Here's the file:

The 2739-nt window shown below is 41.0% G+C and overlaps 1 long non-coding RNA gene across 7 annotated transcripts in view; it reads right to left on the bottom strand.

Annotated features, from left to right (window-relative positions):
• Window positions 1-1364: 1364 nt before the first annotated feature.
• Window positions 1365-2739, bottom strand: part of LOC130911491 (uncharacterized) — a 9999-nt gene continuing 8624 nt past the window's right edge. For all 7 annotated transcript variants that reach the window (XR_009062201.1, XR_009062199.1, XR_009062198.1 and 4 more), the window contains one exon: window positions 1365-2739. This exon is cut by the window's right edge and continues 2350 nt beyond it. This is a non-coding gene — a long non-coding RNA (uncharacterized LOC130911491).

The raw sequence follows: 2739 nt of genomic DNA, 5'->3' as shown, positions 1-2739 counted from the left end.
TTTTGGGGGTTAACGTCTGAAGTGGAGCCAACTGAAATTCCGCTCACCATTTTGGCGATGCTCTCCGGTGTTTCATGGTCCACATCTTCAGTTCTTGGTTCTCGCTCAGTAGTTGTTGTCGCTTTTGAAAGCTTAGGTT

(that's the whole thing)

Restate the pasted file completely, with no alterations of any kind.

The 2739-nt window shown below is 41.0% G+C and overlaps 1 long non-coding RNA gene across 7 annotated transcripts in view; it reads right to left on the bottom strand.

Annotated features, from left to right (window-relative positions):
• Window positions 1-1364: 1364 nt before the first annotated feature.
• Window positions 1365-2739, bottom strand: part of LOC130911491 (uncharacterized) — a 9999-nt gene continuing 8624 nt past the window's right edge. For all 7 annotated transcript variants that reach the window (XR_009062201.1, XR_009062199.1, XR_009062198.1 and 4 more), the window contains one exon: window positions 1365-2739. This exon is cut by the window's right edge and continues 2350 nt beyond it. This is a non-coding gene — a long non-coding RNA (uncharacterized LOC130911491).

The raw sequence follows: 2739 nt of genomic DNA, 5'->3' as shown, positions 1-2739 counted from the left end.
TTTTGGGGGTTAACGTCTGAAGTGGAGCCAACTGAAATTCCGCTCACCATTTTGGCGATGCTCTCCGGTGTTTCATGGTCCACATCTTCAGTTCTTGGTTCTCGCTCAGTAGTTGTTGTCGCTTTTGAAAGCTTAGGTT